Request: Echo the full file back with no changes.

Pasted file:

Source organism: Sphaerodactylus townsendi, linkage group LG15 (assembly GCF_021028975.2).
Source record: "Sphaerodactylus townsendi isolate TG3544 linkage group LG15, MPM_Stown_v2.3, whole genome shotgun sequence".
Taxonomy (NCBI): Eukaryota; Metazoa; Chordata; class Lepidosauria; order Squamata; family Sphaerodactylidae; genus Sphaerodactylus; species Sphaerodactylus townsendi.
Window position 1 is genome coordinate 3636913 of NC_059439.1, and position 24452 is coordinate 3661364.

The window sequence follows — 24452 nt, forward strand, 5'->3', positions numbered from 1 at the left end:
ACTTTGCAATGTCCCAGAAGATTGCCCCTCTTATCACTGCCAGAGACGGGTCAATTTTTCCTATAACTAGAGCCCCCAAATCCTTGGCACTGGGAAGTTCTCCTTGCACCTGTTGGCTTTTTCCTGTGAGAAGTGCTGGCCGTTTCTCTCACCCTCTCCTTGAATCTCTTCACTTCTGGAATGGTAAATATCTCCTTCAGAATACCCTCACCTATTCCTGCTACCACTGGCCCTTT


Source organism: Sphaerodactylus townsendi, linkage group LG15 (assembly GCF_021028975.2).
Source record: "Sphaerodactylus townsendi isolate TG3544 linkage group LG15, MPM_Stown_v2.3, whole genome shotgun sequence".
Taxonomy (NCBI): Eukaryota; Metazoa; Chordata; class Lepidosauria; order Squamata; family Sphaerodactylidae; genus Sphaerodactylus; species Sphaerodactylus townsendi.
Window position 1 is genome coordinate 3636913 of NC_059439.1, and position 24452 is coordinate 3661364.

The window sequence follows — 24452 nt, forward strand, 5'->3', positions numbered from 1 at the left end:
ACTTTGCAATGTCCCAGAAGATTGCCCCTCTTATCACTGCCAGAGACGGGTCAATTTTTCCTATAACTAGAGCCCCCAAATCCTTGGCACTGGGAAGTTCTCCTTGCACCTGTTGGCTTTTTCCTGTGAGAAGTGCTGGCCGTTTCTCTCACCCTCTCCTTGAATCTCTTCACTTCTGGAATGGTAAATATCTCCTTCAGAATACCCTCACCTATTCCTGCTACCACTGGCCCTTT